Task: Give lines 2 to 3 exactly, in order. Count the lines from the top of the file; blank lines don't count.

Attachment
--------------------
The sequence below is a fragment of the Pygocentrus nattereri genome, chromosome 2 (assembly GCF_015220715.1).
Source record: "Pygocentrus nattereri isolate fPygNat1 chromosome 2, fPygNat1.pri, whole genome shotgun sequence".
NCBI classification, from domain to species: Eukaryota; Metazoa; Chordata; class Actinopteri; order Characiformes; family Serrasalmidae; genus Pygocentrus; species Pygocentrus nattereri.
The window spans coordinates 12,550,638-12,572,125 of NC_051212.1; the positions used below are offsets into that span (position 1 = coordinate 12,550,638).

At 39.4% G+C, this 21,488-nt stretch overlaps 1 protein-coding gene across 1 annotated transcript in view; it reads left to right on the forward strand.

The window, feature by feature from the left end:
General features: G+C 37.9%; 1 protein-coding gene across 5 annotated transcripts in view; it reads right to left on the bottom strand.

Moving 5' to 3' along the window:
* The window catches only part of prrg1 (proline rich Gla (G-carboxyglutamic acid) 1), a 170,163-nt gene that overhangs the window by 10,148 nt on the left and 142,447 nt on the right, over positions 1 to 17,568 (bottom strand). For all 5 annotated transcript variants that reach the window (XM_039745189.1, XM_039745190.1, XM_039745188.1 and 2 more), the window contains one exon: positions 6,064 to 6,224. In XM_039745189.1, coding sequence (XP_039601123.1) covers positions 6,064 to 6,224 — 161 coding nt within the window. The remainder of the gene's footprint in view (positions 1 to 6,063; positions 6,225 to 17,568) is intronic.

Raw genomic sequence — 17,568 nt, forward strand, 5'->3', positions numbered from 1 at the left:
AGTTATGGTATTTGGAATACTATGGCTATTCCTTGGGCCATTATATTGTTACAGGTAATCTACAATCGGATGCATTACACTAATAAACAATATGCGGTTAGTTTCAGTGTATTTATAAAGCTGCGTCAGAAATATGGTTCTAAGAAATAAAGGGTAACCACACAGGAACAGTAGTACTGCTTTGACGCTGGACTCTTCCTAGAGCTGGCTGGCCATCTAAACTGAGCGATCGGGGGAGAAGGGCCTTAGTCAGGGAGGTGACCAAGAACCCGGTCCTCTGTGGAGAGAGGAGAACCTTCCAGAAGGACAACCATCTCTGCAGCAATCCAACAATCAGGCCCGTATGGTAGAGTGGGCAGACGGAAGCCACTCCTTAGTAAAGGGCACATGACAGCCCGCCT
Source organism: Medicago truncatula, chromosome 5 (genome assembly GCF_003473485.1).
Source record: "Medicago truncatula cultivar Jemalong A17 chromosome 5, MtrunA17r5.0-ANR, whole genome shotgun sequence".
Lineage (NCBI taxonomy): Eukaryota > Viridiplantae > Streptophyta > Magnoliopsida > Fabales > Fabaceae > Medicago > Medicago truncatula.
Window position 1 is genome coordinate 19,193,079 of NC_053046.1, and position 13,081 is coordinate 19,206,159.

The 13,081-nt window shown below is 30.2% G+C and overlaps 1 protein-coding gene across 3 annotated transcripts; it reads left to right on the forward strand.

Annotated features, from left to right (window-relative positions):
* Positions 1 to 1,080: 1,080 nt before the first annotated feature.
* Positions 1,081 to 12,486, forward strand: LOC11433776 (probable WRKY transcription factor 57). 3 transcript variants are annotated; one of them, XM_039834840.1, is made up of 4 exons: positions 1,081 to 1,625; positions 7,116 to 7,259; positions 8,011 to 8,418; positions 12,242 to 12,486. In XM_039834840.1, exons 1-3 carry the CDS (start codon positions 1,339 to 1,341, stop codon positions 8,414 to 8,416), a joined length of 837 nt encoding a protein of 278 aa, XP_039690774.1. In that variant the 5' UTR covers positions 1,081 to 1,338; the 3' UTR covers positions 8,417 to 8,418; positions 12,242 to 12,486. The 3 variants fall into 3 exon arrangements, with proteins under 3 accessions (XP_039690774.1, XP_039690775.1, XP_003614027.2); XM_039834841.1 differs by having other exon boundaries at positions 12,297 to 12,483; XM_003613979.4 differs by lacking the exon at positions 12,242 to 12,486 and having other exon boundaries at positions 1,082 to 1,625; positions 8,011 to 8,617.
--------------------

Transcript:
Source record: "Pygocentrus nattereri isolate fPygNat1 chromosome 2, fPygNat1.pri, whole genome shotgun sequence".
NCBI classification, from domain to species: Eukaryota; Metazoa; Chordata; class Actinopteri; order Characiformes; family Serrasalmidae; genus Pygocentrus; species Pygocentrus nattereri.